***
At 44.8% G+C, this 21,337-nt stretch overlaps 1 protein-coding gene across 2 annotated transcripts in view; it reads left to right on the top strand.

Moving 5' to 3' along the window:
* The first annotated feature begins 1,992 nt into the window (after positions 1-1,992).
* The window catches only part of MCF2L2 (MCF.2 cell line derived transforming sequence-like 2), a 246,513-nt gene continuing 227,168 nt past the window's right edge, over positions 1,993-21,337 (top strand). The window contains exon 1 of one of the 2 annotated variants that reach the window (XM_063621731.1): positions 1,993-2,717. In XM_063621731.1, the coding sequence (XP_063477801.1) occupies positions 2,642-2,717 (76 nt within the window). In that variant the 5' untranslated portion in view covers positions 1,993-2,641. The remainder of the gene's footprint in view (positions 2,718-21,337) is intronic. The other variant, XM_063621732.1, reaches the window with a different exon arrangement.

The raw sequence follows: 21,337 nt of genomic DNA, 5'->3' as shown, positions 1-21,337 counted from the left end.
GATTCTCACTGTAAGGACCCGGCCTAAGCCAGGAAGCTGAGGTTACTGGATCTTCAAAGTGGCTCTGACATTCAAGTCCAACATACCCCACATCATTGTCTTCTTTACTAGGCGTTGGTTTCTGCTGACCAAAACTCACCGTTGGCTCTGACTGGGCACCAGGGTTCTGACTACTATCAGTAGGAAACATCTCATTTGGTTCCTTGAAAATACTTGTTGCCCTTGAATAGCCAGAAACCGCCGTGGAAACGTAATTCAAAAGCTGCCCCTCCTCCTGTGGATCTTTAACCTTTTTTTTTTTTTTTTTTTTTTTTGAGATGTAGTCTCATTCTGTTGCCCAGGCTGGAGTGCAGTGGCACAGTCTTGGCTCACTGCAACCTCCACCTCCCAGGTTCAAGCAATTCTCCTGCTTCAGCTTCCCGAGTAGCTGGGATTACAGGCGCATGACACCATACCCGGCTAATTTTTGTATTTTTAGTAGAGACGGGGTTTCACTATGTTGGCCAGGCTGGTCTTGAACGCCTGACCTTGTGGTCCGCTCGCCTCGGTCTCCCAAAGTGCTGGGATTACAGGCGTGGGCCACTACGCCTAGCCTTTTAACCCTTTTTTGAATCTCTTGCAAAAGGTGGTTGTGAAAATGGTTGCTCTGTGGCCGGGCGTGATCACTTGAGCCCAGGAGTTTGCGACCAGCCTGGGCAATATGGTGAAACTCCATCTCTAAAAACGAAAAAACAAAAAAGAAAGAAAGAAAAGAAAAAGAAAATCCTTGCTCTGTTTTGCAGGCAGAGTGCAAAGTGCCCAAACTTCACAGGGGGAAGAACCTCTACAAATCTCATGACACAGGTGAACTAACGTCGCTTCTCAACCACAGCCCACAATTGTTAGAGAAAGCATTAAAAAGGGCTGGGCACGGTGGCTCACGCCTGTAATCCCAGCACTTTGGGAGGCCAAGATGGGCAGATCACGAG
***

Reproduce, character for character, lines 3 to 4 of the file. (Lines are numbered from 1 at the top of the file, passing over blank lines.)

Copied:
* The first annotated feature begins 1,992 nt into the window (after positions 1-1,992).
* The window catches only part of MCF2L2 (MCF.2 cell line derived transforming sequence-like 2), a 246,513-nt gene continuing 227,168 nt past the window's right edge, over positions 1,993-21,337 (top strand). The window contains exon 1 of one of the 2 annotated variants that reach the window (XM_063621731.1): positions 1,993-2,717. In XM_063621731.1, the coding sequence (XP_063477801.1) occupies positions 2,642-2,717 (76 nt within the window). In that variant the 5' untranslated portion in view covers positions 1,993-2,641. The remainder of the gene's footprint in view (positions 2,718-21,337) is intronic. The other variant, XM_063621732.1, reaches the window with a different exon arrangement.